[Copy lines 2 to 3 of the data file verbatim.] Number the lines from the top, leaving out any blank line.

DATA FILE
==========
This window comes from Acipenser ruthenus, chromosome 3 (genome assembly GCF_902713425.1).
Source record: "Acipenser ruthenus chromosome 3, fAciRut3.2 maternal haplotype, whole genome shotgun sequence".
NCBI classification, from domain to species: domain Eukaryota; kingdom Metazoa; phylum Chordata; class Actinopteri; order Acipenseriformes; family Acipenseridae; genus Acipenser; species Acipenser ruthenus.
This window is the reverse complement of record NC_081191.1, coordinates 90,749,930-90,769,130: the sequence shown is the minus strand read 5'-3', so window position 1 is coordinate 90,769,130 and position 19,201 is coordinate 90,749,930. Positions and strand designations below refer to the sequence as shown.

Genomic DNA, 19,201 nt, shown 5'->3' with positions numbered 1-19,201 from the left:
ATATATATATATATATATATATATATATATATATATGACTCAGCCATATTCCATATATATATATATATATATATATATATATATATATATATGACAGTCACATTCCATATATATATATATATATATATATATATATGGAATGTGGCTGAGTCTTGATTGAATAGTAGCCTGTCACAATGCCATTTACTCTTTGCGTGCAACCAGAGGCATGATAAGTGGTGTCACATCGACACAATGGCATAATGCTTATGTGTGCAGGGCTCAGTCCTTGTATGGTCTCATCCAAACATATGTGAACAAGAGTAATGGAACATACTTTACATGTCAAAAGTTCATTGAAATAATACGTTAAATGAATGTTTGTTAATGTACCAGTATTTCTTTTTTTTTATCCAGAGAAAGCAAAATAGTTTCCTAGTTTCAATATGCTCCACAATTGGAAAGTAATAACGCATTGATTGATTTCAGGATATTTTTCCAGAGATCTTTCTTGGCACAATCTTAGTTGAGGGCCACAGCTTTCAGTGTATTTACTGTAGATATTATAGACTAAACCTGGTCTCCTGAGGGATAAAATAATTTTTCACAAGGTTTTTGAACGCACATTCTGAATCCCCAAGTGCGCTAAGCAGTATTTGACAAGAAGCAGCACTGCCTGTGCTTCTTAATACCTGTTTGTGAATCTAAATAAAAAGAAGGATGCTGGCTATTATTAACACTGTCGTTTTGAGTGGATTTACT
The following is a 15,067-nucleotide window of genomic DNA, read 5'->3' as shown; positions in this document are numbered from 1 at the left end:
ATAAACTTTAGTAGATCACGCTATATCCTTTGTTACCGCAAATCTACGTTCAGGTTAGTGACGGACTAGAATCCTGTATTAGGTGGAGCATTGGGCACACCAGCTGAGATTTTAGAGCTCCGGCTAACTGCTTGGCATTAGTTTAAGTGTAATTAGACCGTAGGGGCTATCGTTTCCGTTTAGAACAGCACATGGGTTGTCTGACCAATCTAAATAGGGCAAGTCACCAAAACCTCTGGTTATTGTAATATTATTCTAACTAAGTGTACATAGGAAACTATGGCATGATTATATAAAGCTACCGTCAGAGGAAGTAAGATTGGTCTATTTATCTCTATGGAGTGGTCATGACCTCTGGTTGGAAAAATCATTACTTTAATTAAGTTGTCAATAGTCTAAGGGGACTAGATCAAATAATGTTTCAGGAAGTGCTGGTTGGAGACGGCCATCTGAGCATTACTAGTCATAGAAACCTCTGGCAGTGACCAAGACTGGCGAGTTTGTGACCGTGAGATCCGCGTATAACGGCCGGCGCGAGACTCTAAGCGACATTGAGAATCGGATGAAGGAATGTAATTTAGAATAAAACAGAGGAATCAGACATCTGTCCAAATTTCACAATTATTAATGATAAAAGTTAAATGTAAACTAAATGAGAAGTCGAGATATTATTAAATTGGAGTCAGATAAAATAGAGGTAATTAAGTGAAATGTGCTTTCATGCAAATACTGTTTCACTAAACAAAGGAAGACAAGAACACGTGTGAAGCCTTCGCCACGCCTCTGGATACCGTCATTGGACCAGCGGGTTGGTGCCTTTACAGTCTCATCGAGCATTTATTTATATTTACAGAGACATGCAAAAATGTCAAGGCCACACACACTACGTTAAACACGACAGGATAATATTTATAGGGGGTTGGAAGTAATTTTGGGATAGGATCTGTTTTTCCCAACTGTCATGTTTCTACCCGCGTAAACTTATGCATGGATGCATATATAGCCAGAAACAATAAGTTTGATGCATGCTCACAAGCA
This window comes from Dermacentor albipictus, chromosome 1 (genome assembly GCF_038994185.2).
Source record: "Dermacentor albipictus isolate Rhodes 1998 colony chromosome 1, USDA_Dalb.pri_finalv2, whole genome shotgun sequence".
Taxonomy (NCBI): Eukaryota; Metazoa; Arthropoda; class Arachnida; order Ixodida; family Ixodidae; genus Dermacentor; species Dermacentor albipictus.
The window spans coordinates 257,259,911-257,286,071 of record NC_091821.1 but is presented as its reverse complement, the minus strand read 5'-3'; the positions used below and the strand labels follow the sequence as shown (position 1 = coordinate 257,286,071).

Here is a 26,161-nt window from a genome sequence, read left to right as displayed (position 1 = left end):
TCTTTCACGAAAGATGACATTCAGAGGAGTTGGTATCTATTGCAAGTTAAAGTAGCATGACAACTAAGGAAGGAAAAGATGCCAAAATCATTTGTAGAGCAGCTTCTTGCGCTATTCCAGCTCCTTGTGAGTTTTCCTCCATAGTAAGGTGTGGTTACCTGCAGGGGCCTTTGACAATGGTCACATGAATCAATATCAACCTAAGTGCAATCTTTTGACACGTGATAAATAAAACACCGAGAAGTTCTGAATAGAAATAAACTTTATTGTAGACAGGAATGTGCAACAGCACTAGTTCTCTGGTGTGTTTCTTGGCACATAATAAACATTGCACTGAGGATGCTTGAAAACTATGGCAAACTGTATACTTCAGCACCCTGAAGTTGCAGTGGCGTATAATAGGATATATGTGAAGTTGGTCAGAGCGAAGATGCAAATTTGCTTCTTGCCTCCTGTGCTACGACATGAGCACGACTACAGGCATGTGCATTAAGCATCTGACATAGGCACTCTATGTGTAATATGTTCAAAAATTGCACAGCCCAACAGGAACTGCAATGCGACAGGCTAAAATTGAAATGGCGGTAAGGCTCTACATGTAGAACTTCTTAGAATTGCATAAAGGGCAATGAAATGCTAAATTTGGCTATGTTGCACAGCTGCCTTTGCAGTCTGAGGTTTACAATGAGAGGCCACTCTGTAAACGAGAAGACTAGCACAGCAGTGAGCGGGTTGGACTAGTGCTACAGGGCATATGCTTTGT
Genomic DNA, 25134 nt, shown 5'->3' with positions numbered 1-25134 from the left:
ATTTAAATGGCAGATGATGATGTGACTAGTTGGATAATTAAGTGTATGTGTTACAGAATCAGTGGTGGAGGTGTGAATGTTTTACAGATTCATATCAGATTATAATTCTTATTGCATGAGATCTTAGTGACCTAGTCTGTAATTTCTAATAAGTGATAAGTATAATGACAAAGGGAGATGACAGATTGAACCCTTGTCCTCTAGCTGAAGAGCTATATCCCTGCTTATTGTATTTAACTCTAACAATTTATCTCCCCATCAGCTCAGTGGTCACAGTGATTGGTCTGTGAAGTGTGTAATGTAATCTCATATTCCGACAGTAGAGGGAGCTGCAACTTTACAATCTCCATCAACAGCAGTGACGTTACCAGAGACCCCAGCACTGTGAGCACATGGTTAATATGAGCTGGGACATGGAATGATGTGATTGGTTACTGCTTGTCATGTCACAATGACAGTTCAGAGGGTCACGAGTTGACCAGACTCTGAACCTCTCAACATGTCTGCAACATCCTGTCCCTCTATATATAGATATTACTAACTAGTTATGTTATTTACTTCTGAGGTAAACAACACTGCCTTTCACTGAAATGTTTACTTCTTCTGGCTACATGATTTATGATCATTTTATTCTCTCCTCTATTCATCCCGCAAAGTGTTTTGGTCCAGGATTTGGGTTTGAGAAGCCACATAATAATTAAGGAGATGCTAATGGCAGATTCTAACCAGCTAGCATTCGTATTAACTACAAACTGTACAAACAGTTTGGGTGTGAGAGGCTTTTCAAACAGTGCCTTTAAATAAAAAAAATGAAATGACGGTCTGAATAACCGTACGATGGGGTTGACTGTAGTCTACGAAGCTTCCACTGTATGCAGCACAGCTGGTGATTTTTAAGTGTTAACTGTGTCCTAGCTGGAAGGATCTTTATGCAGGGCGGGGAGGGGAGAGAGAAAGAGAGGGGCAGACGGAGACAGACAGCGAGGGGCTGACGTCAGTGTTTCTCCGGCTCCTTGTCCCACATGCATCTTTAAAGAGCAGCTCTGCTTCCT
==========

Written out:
Source record: "Acipenser ruthenus chromosome 3, fAciRut3.2 maternal haplotype, whole genome shotgun sequence".
NCBI classification, from domain to species: domain Eukaryota; kingdom Metazoa; phylum Chordata; class Actinopteri; order Acipenseriformes; family Acipenseridae; genus Acipenser; species Acipenser ruthenus.